I've been reading waaaay to much British literature lately. For no apparent reason except I feel like it, and Ed renting Wuthering Heights last week, and myself aquiring about 100 books, many of which were printed in London, and most of which are British classics, and having a new public library to explore. (How's that for a run-on sentence, Mrs. Stegman?)
All part of the 'pudding' rabbit trail, no doubt.
The children are engrossed in other pursuits, and have no interest in listening to Dickens and Shakespeare. The Wolves of Willoughby Chase (The Wolves Chronicles), their current bedtime read-aloud, is an adventure of some thoroughly British girls, governess and absentee parents and all, but that's as far as it goes.
They are, however, enjoying the effects of my reading- puddings and comfort food. All good literature has good food in it, and I get overcome with cravings when I read of elegant ladies having jam puffs with their tea.
Well, after finding some recipes for jam puffs, I can say I am appalled.
I remain quite confused how the British can eat the way they do in books and yet have managed to dominate the globe the way they did for so long...
No way at all can you give a jam puff a nutritional face-lift! So we settled for jam-stuffed biscuits, which are delicious and won't contribute to diabetes or cancer or what have you.
2c wh wh flour
1/2t real salt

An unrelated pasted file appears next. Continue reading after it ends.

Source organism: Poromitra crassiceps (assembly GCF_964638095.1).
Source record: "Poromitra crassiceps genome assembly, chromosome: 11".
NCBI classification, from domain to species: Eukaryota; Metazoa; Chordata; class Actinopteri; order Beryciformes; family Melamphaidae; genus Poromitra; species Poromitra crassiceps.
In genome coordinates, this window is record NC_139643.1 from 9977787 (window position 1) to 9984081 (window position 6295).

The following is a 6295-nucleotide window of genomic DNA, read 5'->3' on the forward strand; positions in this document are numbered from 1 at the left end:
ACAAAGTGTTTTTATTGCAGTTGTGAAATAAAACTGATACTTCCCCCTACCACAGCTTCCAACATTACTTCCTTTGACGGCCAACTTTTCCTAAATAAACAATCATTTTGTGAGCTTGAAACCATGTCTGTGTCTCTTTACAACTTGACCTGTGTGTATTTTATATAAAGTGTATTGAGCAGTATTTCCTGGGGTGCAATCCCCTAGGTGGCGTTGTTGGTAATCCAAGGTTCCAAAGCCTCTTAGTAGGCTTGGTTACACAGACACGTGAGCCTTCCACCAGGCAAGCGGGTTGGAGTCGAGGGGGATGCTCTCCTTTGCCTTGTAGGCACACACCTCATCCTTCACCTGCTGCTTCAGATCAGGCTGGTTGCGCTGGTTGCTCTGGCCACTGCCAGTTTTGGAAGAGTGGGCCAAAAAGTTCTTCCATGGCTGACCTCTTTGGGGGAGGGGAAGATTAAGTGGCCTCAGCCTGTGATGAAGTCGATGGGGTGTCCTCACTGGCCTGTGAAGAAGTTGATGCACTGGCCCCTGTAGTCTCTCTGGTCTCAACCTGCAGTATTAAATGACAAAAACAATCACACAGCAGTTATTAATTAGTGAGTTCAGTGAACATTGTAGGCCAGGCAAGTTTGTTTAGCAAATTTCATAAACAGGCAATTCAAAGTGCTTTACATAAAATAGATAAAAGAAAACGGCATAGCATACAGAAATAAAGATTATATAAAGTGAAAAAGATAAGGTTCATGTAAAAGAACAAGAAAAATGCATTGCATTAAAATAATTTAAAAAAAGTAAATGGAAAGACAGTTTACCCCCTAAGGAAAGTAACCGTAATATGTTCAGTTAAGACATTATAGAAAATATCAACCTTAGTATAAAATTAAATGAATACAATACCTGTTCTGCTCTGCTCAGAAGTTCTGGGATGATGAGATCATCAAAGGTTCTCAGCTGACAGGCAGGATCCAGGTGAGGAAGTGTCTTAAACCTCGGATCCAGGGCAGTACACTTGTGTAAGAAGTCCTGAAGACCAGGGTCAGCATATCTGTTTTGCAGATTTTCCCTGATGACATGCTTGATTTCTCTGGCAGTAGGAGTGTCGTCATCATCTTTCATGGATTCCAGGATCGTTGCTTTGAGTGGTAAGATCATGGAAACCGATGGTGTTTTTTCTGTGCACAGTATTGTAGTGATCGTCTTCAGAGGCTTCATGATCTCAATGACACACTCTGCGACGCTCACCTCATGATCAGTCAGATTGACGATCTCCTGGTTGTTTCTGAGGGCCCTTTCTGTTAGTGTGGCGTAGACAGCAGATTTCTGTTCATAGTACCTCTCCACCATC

2t aluminun-free baking powder
1c pecans or walnuts or 1.2 slivered almonds
Mix in large bowl.
1/2c oil (I used raw, organic coconut)
2/3c water or milk
Mix onlt till moistened, knead several times.
Roll out 1/2" thick, cut and place on greased baking sheets. Indent the centers with your thumb; fill with jam. We used raspberry fruit spread. Roll remaining dough as thin as possible with the chucks of nut poking about, and place on top of jam. If you want, you can use your fingers to seal them around the edges. Holds in the jam, but they don't puff up as much as they would otherwise.
Bake at 400 for 15-17 minutes.
Brush with extra jam while warm if you wish.
I am making a double batch of these tomorrow!
"Spend the afternoon. You can't take it with you."
"The best kind of rain, of course, is a cozy rain. This is the kind the anonymous medieval poet makes me remember, the rain that falls on a day when you'd just as soon stay in bed a little longer, write letters or read a good book by the fire, take early tea with hot scones and jam and look out the streaked window with complacency."
-Susan Allen Toth, England For All Seasons
"Nobody does childhood like the English!"